Prince of Persia: The Lost Crown has a few superficial similarities with Rayman in terms of combat – the feel of the aerial slam attacks, for example – but The Lost Crown’s combat is much more elaborate and responsive, in a way that’s rare even for Metroidvanias. How did that new approach take shape?
First and foremost, before even going into the Metroidvania genre, we wanted it to be a Prince of Persia game. In Prince of Persia, when you venture into the world and fight against enemies, colliding with enemies is not a danger. In a lot of Metroidvanias, enemies are obstacles: if you touch them, you’ll take a hit. But that was not what we wanted to achieve here, because for me, Prince of Persia is about experimentation.
In the previous games, and even in the Sands of Time trilogy, the choreographic aspect of the combat was animation-driven: You press a button, you execute an animation. Sometimes it’s a flowy animation and an execution, but there’s a balance between execution and spectacle. To make sure that this new choreography is in the hands of the player, we wanted to be sure that the game is super-responsive. So the choreographic aspect is back, but now it’s the player doing their own choreography with the toolsets we give them.
This is a new approach, and one intended for fairness – but also because if a player uses a defensive mechanic like a parry, dodge, or even a jump, it could cancel any animation. And that was the beginning, because this is less a vertical approach to game design, and much more of a horizontal approach to game design: Give them toolsets, amulets, and special abilities, and they can compose their own playstyle. I think that’s part of the legacy of Prince of Persia, of respecting players’ cleverness. This is authored gameplay, and players are free to compose, to create, to build their own choreography.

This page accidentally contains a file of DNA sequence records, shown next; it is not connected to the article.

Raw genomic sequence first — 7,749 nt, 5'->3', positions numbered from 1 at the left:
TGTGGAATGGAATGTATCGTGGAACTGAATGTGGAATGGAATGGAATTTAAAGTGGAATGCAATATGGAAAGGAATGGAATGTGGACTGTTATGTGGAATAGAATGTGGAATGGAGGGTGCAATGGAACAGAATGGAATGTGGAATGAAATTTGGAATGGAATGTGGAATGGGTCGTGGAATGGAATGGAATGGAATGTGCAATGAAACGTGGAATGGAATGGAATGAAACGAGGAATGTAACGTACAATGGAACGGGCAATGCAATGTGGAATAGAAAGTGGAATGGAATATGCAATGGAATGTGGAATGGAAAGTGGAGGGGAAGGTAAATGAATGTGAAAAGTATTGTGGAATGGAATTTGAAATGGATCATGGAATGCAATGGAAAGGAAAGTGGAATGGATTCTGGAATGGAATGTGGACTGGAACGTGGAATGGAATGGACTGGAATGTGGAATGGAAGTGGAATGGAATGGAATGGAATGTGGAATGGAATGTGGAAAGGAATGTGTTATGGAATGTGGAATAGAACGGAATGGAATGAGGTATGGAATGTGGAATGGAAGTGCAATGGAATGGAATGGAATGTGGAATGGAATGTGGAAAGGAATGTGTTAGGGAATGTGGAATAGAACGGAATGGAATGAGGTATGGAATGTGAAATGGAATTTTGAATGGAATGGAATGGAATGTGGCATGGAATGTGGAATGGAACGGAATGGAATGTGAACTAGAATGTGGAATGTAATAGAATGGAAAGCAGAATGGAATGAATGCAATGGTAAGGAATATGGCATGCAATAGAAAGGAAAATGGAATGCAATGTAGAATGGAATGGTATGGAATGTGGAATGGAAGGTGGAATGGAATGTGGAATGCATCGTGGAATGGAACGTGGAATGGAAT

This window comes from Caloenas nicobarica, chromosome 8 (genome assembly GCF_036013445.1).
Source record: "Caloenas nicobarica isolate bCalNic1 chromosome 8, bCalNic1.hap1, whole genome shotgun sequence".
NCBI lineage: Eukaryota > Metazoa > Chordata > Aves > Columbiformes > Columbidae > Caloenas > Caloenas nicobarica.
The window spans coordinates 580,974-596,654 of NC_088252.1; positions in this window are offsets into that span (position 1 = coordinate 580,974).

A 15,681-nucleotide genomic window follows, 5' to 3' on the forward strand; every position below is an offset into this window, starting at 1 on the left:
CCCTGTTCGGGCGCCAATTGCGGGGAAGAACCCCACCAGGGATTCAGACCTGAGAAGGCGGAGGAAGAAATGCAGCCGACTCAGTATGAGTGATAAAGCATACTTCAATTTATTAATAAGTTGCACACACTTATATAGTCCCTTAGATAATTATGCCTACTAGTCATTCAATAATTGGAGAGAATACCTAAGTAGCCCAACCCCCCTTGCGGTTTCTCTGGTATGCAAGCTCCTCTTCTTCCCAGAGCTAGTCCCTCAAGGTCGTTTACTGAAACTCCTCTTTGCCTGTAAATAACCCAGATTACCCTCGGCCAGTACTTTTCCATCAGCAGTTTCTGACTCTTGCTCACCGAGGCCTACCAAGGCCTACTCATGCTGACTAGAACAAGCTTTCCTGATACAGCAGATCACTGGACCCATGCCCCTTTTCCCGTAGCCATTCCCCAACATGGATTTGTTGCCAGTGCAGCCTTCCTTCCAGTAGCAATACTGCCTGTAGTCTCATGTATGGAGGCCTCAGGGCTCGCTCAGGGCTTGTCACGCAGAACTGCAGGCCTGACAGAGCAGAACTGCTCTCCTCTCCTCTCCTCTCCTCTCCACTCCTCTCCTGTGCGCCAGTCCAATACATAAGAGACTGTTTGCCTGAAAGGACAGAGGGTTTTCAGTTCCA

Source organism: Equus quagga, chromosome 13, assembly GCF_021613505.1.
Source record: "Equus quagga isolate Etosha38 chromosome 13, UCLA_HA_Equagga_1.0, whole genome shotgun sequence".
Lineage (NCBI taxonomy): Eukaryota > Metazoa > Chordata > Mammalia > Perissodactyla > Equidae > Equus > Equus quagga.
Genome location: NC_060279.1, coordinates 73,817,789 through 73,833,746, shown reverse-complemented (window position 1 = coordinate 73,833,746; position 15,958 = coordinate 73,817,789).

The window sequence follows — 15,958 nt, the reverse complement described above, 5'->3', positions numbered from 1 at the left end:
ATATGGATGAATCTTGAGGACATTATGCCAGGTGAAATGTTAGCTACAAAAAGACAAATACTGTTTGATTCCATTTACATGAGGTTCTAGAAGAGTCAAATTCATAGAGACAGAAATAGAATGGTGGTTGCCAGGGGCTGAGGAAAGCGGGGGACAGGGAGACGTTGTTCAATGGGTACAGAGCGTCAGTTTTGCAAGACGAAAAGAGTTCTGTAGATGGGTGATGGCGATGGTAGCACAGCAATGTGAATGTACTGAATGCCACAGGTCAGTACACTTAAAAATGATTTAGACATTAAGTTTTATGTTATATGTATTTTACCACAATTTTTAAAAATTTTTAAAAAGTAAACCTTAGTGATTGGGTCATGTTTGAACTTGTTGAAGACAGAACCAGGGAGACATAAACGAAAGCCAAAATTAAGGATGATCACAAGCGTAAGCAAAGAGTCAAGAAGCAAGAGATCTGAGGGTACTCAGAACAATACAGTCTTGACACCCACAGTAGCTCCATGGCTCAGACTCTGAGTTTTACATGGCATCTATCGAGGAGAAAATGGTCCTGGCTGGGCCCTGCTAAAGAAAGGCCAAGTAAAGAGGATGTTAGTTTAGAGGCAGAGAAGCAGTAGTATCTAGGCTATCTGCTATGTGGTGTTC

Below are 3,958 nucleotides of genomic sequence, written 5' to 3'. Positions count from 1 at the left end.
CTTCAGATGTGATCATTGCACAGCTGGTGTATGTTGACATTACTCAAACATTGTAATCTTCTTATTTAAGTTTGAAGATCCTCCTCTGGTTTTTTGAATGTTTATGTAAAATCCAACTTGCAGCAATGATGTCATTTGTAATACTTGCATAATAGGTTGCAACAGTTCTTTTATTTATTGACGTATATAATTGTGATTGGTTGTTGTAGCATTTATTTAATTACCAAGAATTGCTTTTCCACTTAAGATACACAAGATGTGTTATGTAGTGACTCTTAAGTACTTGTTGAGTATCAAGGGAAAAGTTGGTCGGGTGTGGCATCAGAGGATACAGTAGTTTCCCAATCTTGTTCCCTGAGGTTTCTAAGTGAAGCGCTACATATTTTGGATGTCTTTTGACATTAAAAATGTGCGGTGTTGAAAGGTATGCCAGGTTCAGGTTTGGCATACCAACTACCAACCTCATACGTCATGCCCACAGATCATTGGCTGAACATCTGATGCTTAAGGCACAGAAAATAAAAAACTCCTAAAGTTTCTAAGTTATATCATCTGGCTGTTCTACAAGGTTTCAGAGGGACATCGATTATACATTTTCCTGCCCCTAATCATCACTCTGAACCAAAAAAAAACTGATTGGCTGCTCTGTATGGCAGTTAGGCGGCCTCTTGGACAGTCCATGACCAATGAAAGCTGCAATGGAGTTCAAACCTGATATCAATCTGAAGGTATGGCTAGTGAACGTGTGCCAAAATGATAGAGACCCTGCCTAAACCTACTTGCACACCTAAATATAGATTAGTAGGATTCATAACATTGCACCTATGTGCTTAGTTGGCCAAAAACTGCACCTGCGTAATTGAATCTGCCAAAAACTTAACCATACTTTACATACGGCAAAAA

Prince of Persia: The Lost Crown launches on January 18 for Xbox One, Xbox Series X|S, and PC – and players with a Ubisoft+ subscription, or who purchase the Digital Deluxe Edition, can start playing Sargon’s adventure right away. Secrets and danger abound throughout Mount Qaf – along with plenty of opportunities to push your combat and platforming skills to the limit – so get ready to explore, battle, and see just how warped a time-cursed mountain citadel can become.
Prince of Persia The Lost Crown
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Dash into a stylish and thrilling action-adventure platformer set in a mythological Persian world where the boundaries of time and space are yours to manipulate. Play as Sargon and evolve from sword-wielding prodigy to extraordinary legend as you master acrobatic combat and unlock new Time Powers and unique super abilities.
UNLEASH YOUR INNER WARRIOR
Use your Time Powers, combat, and platforming skills to perform deadly combos and defeat time-corrupted enemies and mythological creatures.
LOSE YOURSELF IN THE PRODIGIOUS MOUNT QAF
Discover a cursed Persian-inspired world filled with larger-than-life landmarks and explore a variety of highly detailed biomes, each with their own identity, wonder, and danger.
LIVE AN EPIC ADVENTURE
Immerse yourself in a Persian mythological fantasy through an intriguing and original story as you use your wits to solve puzzles, find hidden treasures, and complete quests to learn more about this corrupted place.
This game leverages Smart Delivery allowing access to both the Xbox One title and the Xbox Series X|S title.